Why String Class is Immutable

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The immutable class is a class which created only once and its contents can not be changed. Immutable objects are the objects whose state can not be changed once constructed. e.g. String class

 

How to Create Immutable Class

  1. Create a final class.

  2. Make the class properties final and private.

  3. Set the class properties values using constructor only.

  4. Don’t declare any setter method for the class properties.

Now your class is Immutable.

 

Why String Class is Immutable

In Java, String is immutable class. Immutable means a class that can’t be modified. There are multiple reasons that String is designed to be immutable in Java. There are many reasons why String is Immutable. We will discuss all these in details.

 

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String Pool – String pool is a special storage area in Java heap. Java designer knows that String is going to be most used data type in all kind of Java applications and that’s why they wanted to optimize from the start. When a string is created and if the string already exists in the pool, the reference of the existing string will be returned, instead of creating a new object and returning its reference.

If the string is not immutable, changing the string with one reference will lead to the wrong value for the other references.

   String msg = “Hello, Friend” ;

   String msg1 = “Hello, Friend” ;

String Class

Allow String to use its Hashcode – The hashcode of the string is frequently used in Java. Being immutable guarantees that hash code will always the same so that it can be cashed without worrying the changes.That means, there is no need to calculate hash code every time it is used. This is more efficient.

 

Security –  Java has the clear goal in terms of providing a secure environment at every level of service and String is critical in that whole security stuff. The string has been widely used as the parameter for many Java classes, e.g. for opening network connection, you can pass host and port as String, for reading files in Java you can pass the path of files and directory as String and for opening database connection, you can pass database URL as String.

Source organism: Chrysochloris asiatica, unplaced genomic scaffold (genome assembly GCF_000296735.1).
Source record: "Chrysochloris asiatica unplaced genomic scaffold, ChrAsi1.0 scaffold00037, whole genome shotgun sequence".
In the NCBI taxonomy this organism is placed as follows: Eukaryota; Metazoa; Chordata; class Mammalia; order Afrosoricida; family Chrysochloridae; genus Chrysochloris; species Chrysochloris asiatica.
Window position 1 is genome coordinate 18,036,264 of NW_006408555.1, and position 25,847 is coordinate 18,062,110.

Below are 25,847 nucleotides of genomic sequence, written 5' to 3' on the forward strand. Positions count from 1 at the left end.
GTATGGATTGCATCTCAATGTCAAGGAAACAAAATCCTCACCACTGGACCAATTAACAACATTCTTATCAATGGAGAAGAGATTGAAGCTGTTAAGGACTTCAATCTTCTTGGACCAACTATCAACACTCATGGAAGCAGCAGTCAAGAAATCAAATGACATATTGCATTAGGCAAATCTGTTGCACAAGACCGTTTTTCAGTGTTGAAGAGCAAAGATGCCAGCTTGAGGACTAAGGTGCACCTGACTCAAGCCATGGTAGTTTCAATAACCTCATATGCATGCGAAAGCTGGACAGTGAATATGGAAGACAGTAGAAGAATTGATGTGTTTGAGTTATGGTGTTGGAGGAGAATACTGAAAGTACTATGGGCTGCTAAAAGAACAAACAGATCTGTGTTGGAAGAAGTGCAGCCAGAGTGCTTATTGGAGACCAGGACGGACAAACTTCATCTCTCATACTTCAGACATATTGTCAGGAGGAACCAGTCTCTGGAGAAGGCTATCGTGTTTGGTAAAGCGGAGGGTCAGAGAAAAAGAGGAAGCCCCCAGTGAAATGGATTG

If String was not immutable, a user might have granted to access a particular file in the system, but after authentication, he can change the PATH to something else, this could cause serious security issues. Similarly, while connecting to a database or any other machine in the network, mutating String value can pose security threats. Mutable strings could also cause the security problem in Reflection as well, as the parameters are strings.

 

A string is Thread-Safe – String is immutable, it is safe for multithreading and a single String instance can be shared across different threads. This avoids the use of synchronization for thread safety, Strings are implicitly threaded safe.

 

String class Loading Mechanism – Another reason for making String final or Immutable was driven by the fact that it was heavily used in class loading mechanism. For example, think of an instance where you are trying to load java.sql.Connection class but the referenced value is changed to my hacked.Connection class that can do unwanted things to your database. By keeping String final and immutable, we can at least be sure that JVM is loading correct classes.

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